Exchange glitches have been a particular rallying point for those that oppose the Affordable Care Act, spawning a series of congressional hearings and putting the success of President Barack Obama’s signature first-term legislative achievement on tenuous ground. “High capacity on the website, direct enrollment not working,” was a primary reason only “approximately 100″ enrollments had taken place as of mid-way through October 2, according to notes from twice-a-day “war room” meetings convened at the Centers for Medicare and Medicaid Services after the federal website’s October 1 launch.
By comparison, the fourteen states that chose to build and run their own exchanges have suffered far fewer glitches for the most part. That reality is reflected in the Kaiser survey’s numbers as just 29 percent of respondents said states had done a poor job with implementation compared to the 48 percent that said the federal government had poorly implemented the federally-facilitated exchanges. Unsurprisingly, opinion of the Affordable Care Act is still divided strongly along partisan lines. But still, even among Democrats, a majority of respondents felt the federal government has done “only fair” or “poor” at implementation.
Nevertheless, even with views on implementation largely negative, public opinion remains largely unchanged from earlier surveys conducted this year, with 44 percent expressing an unfavorable view of the health care reform, 38 percent a favorable view, and 18 percent saying they do not know enough to say. Here too, partisanship is evident. Seven in ten Democrats said they viewed the law favorably, while eight in ten Republicans said they viewed it unfavorably.
However, a solid majority of the survey’s respondents — 60 percent — said they opposed defunding the Affordable Care Act. Plus, the number of people that would like to see Congress expand the law or keep it the same is significantly greater than the number that would like to see it repealed by 10 percentage points.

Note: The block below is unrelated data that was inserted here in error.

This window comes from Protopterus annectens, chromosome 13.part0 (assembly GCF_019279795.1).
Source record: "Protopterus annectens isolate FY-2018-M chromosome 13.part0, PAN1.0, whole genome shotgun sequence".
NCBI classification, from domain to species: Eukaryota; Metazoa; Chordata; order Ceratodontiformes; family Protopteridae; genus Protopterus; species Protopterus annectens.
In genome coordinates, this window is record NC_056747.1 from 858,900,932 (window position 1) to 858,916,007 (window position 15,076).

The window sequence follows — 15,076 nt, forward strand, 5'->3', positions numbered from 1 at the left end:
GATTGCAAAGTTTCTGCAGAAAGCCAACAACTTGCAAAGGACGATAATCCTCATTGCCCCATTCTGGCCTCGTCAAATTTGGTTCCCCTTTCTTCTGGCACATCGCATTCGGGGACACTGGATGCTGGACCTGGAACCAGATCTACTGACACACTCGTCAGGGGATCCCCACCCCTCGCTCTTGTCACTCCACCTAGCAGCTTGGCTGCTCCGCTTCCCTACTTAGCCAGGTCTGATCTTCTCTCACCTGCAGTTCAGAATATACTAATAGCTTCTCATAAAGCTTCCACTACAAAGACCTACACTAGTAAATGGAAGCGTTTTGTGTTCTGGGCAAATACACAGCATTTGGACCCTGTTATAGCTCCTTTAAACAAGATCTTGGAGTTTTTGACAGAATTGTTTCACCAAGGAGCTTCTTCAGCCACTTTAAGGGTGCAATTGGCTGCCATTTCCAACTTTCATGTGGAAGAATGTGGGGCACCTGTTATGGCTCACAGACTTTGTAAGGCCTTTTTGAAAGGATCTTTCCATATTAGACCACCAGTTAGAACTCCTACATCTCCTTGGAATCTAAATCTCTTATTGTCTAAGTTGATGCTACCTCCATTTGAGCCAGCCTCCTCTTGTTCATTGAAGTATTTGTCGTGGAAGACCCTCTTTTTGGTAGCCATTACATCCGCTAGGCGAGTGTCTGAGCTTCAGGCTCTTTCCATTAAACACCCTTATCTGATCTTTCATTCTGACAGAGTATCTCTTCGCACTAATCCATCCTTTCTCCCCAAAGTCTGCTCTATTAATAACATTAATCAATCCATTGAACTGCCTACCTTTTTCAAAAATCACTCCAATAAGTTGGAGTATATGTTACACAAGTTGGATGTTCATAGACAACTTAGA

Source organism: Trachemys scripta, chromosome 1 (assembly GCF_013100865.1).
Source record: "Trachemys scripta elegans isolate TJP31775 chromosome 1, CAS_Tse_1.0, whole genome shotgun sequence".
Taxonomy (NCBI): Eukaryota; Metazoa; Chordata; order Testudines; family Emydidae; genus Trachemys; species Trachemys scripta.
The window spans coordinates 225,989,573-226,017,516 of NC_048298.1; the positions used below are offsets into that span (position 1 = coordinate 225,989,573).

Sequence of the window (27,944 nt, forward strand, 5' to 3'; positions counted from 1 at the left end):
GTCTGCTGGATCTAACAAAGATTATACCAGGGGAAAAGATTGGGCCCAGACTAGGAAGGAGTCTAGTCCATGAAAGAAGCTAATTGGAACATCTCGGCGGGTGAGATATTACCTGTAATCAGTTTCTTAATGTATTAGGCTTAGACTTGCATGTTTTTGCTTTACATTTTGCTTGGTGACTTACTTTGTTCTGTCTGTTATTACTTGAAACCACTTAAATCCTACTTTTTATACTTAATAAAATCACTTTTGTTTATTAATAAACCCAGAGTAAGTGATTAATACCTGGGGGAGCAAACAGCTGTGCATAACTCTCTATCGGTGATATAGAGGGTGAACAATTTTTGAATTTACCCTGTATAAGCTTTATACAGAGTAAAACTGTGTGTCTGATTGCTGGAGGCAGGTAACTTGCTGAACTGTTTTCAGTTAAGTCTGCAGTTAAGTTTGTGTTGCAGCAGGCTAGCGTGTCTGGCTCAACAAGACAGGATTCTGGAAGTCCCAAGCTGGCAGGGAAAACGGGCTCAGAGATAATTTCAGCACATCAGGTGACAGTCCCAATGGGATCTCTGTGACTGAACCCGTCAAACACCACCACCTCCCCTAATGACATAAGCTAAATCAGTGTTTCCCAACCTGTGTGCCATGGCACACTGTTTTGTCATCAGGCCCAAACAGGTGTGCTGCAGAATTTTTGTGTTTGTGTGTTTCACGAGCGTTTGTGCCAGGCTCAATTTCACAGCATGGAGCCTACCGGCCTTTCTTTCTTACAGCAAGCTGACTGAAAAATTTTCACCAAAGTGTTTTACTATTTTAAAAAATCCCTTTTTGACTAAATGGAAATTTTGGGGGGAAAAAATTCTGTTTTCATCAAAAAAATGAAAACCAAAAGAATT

Opinions regarding the Affordable Care Act abound, but by the middle of October, few of the survey’s respondents said the had been personally impacted by the law. Of those that had felt an impact, a greater number said the experience had been negative, 23 percent, than those that said they had a positive experience, 14 percent. According to the survey, the most commonly reported positive effects were expanded access to insurance, extension of dependent coverage, and lower health care costs, while the most commonly reported negative effect was increased costs, followed by impacts on employment or business and changes to insurance benefits.
The low number of positive experiences speaks to the fact that the government memorandums show few people had enrolled for coverage via the exchanges at the beginning of the month. But the fact that few respondents overall reported any impacts from the health care reform law suggests that it has not been as a dramatic disruption to the American health care system as expected. Of course, hardly a month of the sixth-month enrollment period has elapsed, and since the survey was conducted, more around 2 million Americans have been informed that their private market insurance policies will be terminated at the end of this year.
There is also the fact that a large share of respondents – 44 percent — said they do n0t have enough information to understand the law’s impact.
Follow Meghan on Twitter @MFoley_WSCS
Don’t Miss: 4 Ongoing Crises Americans Must Live With.